08:21:10 Amy: It even looks in the poster, you know, but he was what it made me realize was that women in events in a lot of different industries for for a long time were an anomaly, you know, you’d have, you’d have a token woman on the panel and over the years the amount of times I’ve been wheeled out to talk about stuff that I know very little about. And just to boost the female numbers because I rarely say no. And so I’ve always kind of been this token women at events obviously it’s got better over the years and there’s some incredible female thought leaders, particularly in our space, blow me away.
08:21:49 And, but I’ve always noticed that there’s always been more men than women speaking at events in most industries. And then over the last few years, it’s become more and more frustrating when you see these lineups of all white male middle class, speakers, and it just, it started to really piss me off and for a while, I’d kind of call it out and you know that’s fun for a while because everyone gets behind you and then something must be done something must be done in the way that happens in social media, you know, easy, it’s easy to like something on. And then nothing happens. That started to get really boring and frustrating for me so I teamed up with a few peers a couple of journalists and some people in the ad industry to try and put an end to this kind of model, or one or, or why all male panel.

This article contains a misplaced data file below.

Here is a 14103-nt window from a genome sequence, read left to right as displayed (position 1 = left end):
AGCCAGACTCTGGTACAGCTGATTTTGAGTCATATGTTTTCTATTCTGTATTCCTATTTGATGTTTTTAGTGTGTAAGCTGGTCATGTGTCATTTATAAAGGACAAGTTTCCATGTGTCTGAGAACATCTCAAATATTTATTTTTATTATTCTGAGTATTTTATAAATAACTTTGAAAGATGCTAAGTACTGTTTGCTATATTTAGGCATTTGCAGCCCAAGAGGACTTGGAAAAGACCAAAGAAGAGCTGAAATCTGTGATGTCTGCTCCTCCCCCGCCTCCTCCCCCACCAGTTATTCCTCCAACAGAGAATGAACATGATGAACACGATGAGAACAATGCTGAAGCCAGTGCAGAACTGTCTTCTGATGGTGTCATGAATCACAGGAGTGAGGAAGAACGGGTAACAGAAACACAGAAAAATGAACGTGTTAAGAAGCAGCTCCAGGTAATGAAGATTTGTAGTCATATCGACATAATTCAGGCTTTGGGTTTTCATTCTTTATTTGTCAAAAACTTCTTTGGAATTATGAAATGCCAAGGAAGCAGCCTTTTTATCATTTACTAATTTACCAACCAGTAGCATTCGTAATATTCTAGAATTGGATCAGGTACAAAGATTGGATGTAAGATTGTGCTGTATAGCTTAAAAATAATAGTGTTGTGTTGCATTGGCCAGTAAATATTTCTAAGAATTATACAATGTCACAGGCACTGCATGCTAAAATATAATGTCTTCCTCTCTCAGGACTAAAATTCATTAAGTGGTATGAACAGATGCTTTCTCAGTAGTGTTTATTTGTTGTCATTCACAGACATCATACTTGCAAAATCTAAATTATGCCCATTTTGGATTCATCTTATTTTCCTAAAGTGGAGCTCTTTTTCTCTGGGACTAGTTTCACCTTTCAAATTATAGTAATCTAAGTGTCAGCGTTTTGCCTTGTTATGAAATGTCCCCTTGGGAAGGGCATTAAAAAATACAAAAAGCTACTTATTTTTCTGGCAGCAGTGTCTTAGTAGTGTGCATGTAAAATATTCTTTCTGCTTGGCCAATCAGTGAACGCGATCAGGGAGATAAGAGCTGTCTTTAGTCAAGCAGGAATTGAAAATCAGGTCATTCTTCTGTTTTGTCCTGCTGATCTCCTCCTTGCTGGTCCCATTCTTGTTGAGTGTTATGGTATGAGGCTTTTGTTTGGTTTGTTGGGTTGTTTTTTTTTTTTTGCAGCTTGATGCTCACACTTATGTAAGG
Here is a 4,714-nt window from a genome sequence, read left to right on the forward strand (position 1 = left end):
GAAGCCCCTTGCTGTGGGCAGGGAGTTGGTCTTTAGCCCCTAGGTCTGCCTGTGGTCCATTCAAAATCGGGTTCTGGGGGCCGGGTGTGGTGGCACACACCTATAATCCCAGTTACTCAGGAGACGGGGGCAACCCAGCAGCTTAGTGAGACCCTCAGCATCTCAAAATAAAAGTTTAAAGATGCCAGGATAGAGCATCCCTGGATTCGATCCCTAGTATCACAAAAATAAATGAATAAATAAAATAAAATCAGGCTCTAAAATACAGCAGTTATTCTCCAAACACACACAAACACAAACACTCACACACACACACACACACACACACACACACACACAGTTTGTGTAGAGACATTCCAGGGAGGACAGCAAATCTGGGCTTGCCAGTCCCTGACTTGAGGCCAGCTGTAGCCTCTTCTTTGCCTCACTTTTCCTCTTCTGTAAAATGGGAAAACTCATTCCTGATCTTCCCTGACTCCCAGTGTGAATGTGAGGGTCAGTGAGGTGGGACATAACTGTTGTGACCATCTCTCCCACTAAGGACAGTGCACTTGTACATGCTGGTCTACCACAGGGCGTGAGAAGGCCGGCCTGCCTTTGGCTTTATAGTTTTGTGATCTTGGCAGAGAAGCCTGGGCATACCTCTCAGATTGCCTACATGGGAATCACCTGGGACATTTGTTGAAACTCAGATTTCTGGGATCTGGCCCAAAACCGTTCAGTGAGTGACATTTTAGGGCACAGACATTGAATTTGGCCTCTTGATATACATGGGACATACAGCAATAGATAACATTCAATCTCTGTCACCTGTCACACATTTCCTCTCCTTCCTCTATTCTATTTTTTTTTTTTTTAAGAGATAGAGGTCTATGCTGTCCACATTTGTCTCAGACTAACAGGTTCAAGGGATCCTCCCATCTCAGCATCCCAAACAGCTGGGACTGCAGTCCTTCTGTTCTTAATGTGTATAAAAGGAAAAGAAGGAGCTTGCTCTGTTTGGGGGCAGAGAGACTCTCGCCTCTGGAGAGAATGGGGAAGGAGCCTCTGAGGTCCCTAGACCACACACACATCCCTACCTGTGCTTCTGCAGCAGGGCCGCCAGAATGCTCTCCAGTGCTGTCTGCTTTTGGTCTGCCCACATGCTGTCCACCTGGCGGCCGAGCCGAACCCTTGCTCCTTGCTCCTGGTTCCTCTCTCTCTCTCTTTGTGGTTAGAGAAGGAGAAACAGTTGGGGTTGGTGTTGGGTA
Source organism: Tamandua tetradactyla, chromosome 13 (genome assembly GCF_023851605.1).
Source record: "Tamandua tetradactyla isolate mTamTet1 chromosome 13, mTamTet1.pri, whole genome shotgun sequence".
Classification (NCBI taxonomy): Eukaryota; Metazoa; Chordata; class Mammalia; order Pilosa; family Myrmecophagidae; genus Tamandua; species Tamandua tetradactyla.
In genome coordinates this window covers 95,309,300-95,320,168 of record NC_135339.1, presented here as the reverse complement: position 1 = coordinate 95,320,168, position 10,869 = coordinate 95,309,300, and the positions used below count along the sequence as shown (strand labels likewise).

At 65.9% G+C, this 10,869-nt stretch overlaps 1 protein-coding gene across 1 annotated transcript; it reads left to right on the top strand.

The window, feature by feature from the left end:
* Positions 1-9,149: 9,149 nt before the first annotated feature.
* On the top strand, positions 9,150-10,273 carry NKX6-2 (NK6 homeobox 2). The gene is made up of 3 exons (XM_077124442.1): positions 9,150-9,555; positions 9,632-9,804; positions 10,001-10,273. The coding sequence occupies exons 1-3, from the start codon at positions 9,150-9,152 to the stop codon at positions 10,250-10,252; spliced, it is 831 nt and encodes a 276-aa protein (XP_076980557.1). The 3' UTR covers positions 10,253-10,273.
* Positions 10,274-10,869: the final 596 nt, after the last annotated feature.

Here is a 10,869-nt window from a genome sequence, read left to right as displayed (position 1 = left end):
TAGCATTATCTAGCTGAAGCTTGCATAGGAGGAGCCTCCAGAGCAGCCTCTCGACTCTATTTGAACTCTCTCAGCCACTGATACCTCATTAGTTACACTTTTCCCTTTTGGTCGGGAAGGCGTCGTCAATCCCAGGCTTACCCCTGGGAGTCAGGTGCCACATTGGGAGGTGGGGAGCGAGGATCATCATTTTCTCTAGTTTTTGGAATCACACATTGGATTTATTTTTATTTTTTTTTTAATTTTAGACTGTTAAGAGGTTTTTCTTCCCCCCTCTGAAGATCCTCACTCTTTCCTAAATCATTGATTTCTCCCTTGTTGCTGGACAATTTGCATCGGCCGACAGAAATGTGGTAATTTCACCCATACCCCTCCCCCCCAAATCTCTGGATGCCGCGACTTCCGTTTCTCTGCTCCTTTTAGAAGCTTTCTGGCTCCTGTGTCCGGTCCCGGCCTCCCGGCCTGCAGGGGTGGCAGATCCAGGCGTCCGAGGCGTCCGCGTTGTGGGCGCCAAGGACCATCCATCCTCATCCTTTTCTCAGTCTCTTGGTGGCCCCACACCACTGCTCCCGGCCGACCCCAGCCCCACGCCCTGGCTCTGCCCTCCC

08:22:48 Adam: Yeah.
08:22:52 Amy: And do you want to know how we did it?
Adam: I would love to know how you did it because I’m, I’m, I attend a lot of events I speak at events I’ve been on these panels where I look across and I’m like this again, like I started saying no or recommending people because it’s, it’s, you just is this interesting to an audience to see three of the same of us in these chairs with the same shoes yeah is this helpful? So how did you start this?
08:23:48 Amy: Yeah. So, one of the guys I teamed up with is a guy called Paul and he works in the innovation space.
08:23:55 And he works in healthcare so advertising and innovation in the pharmaceutical industry. And he gave us this really interesting parallel so one really interesting thing one of his friends, created this kind of initiative, because he noticed that in events in the pharmaceutical industry there was always one main demographic that was never ever included was never asked on the stage their thoughts were never taken into account in any of the content, and that was patients.
08:24:23 Adam: Oh, that’s interesting.